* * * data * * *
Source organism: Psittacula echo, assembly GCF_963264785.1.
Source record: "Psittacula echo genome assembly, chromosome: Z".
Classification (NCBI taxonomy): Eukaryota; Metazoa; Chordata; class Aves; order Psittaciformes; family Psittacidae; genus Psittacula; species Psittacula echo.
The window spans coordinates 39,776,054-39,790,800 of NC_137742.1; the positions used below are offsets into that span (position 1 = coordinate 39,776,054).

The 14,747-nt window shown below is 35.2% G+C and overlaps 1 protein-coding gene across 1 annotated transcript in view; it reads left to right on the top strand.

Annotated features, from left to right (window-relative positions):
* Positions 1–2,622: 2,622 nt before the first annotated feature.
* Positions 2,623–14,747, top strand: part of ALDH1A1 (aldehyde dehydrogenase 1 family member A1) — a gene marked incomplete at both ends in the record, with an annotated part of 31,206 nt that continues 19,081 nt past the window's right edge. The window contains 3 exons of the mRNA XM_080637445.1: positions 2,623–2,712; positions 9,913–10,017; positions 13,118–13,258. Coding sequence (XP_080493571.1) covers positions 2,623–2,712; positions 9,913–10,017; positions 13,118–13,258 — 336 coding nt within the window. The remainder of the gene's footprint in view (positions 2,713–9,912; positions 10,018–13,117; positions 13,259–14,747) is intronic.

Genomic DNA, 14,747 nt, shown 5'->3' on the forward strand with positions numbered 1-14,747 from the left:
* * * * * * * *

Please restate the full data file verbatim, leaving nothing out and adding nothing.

Source organism: Psittacula echo, assembly GCF_963264785.1.
Source record: "Psittacula echo genome assembly, chromosome: Z".
Classification (NCBI taxonomy): Eukaryota; Metazoa; Chordata; class Aves; order Psittaciformes; family Psittacidae; genus Psittacula; species Psittacula echo.
The window spans coordinates 39,776,054-39,790,800 of NC_137742.1; the positions used below are offsets into that span (position 1 = coordinate 39,776,054).

The 14,747-nt window shown below is 35.2% G+C and overlaps 1 protein-coding gene across 1 annotated transcript in view; it reads left to right on the top strand.

Annotated features, from left to right (window-relative positions):
* Positions 1–2,622: 2,622 nt before the first annotated feature.
* Positions 2,623–14,747, top strand: part of ALDH1A1 (aldehyde dehydrogenase 1 family member A1) — a gene marked incomplete at both ends in the record, with an annotated part of 31,206 nt that continues 19,081 nt past the window's right edge. The window contains 3 exons of the mRNA XM_080637445.1: positions 2,623–2,712; positions 9,913–10,017; positions 13,118–13,258. Coding sequence (XP_080493571.1) covers positions 2,623–2,712; positions 9,913–10,017; positions 13,118–13,258 — 336 coding nt within the window. The remainder of the gene's footprint in view (positions 2,713–9,912; positions 10,018–13,117; positions 13,259–14,747) is intronic.

Genomic DNA, 14,747 nt, shown 5'->3' on the forward strand with positions numbered 1-14,747 from the left: